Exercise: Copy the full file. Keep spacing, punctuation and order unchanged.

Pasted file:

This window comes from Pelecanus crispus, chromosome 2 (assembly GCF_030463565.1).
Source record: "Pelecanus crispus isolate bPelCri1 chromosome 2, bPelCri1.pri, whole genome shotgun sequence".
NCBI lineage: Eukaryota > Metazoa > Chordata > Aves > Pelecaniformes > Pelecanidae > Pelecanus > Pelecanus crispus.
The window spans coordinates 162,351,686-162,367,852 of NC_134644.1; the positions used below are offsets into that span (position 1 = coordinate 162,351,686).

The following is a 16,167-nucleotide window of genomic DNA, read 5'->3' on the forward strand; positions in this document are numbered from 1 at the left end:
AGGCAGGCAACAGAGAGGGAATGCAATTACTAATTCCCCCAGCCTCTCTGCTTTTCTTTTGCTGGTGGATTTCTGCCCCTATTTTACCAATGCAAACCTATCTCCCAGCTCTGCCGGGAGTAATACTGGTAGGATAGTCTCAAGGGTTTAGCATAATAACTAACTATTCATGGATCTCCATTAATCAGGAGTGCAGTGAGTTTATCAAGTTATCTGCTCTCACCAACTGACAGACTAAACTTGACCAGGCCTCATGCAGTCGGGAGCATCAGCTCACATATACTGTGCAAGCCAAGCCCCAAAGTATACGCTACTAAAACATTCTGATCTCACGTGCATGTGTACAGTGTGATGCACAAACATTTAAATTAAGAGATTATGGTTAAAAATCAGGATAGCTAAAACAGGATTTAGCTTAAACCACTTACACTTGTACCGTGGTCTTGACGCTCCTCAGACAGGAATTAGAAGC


This window comes from Pelecanus crispus, chromosome 2 (assembly GCF_030463565.1).
Source record: "Pelecanus crispus isolate bPelCri1 chromosome 2, bPelCri1.pri, whole genome shotgun sequence".
NCBI lineage: Eukaryota > Metazoa > Chordata > Aves > Pelecaniformes > Pelecanidae > Pelecanus > Pelecanus crispus.
The window spans coordinates 162,351,686-162,367,852 of NC_134644.1; the positions used below are offsets into that span (position 1 = coordinate 162,351,686).

The following is a 16,167-nucleotide window of genomic DNA, read 5'->3' on the forward strand; positions in this document are numbered from 1 at the left end:
AGGCAGGCAACAGAGAGGGAATGCAATTACTAATTCCCCCAGCCTCTCTGCTTTTCTTTTGCTGGTGGATTTCTGCCCCTATTTTACCAATGCAAACCTATCTCCCAGCTCTGCCGGGAGTAATACTGGTAGGATAGTCTCAAGGGTTTAGCATAATAACTAACTATTCATGGATCTCCATTAATCAGGAGTGCAGTGAGTTTATCAAGTTATCTGCTCTCACCAACTGACAGACTAAACTTGACCAGGCCTCATGCAGTCGGGAGCATCAGCTCACATATACTGTGCAAGCCAAGCCCCAAAGTATACGCTACTAAAACATTCTGATCTCACGTGCATGTGTACAGTGTGATGCACAAACATTTAAATTAAGAGATTATGGTTAAAAATCAGGATAGCTAAAACAGGATTTAGCTTAAACCACTTACACTTGTACCGTGGTCTTGACGCTCCTCAGACAGGAATTAGAAGC